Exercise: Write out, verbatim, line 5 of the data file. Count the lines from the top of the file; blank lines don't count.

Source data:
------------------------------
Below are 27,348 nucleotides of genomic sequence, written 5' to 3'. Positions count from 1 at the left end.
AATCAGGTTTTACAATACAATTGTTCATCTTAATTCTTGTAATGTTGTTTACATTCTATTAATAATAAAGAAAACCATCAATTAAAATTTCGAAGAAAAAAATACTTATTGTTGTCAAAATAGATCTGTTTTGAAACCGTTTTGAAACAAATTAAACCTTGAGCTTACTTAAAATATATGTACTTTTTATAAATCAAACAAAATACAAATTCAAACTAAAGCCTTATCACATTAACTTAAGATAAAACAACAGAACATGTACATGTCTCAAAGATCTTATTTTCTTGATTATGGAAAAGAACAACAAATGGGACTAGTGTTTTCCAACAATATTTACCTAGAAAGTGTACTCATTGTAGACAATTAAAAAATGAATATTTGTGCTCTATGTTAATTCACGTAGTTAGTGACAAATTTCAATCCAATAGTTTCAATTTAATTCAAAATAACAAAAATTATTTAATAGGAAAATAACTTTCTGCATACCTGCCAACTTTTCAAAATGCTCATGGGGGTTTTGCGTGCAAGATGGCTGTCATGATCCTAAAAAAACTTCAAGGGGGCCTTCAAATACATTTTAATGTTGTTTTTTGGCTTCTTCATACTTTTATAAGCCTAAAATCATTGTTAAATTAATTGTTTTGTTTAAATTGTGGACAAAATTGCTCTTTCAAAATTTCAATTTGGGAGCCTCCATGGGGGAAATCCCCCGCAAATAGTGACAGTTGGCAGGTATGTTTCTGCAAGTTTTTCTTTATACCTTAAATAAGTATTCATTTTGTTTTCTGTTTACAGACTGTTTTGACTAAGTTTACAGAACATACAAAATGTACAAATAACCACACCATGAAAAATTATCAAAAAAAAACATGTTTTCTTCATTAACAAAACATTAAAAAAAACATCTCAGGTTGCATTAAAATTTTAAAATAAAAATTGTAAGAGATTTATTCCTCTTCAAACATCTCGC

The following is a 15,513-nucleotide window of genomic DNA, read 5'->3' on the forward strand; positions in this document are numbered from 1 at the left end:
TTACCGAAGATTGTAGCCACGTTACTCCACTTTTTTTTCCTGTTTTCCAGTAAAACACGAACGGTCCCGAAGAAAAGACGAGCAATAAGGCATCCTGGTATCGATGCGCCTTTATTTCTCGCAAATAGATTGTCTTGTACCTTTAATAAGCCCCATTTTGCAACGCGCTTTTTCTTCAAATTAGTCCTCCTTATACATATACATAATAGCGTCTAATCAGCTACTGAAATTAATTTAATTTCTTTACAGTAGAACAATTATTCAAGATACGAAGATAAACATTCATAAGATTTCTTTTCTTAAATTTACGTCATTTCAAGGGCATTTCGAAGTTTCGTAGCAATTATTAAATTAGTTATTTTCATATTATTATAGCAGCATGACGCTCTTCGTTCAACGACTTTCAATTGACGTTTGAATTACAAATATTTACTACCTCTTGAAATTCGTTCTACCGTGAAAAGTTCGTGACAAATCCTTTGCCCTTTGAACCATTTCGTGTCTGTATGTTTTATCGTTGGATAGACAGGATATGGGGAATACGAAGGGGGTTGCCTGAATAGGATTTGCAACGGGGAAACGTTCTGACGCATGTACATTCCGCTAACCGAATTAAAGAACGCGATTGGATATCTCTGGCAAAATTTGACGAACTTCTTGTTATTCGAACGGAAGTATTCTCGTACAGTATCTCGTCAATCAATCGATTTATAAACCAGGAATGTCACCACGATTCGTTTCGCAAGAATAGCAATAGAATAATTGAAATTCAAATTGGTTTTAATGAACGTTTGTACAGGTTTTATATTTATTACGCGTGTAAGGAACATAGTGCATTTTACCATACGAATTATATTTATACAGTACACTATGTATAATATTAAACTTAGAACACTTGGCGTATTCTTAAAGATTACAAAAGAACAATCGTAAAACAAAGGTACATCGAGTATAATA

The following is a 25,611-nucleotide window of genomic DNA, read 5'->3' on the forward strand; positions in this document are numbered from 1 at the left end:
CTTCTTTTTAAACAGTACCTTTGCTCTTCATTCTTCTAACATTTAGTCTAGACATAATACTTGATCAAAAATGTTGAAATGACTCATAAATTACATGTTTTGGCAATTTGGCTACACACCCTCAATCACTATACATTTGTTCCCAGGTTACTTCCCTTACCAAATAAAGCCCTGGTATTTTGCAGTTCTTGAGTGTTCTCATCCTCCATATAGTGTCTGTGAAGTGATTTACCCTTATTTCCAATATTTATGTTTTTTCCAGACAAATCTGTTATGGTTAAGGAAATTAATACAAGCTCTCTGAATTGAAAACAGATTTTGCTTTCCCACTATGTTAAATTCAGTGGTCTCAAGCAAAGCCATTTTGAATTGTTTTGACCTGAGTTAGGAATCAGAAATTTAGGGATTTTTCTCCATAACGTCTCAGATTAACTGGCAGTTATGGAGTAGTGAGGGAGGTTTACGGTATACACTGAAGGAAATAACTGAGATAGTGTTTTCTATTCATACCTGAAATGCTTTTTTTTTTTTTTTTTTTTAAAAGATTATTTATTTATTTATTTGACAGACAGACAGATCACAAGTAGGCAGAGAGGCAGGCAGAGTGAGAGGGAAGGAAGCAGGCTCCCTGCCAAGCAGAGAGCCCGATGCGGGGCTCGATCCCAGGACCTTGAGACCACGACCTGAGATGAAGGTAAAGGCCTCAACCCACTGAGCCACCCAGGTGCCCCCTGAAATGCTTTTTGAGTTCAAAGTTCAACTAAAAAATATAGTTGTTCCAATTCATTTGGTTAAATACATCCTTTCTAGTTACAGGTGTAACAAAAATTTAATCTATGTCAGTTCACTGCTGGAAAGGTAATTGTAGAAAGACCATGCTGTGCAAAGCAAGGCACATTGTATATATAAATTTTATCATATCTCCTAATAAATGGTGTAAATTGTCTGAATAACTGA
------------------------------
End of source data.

The following is a 25,611-nucleotide window of genomic DNA, read 5'->3' on the forward strand; positions in this document are numbered from 1 at the left end: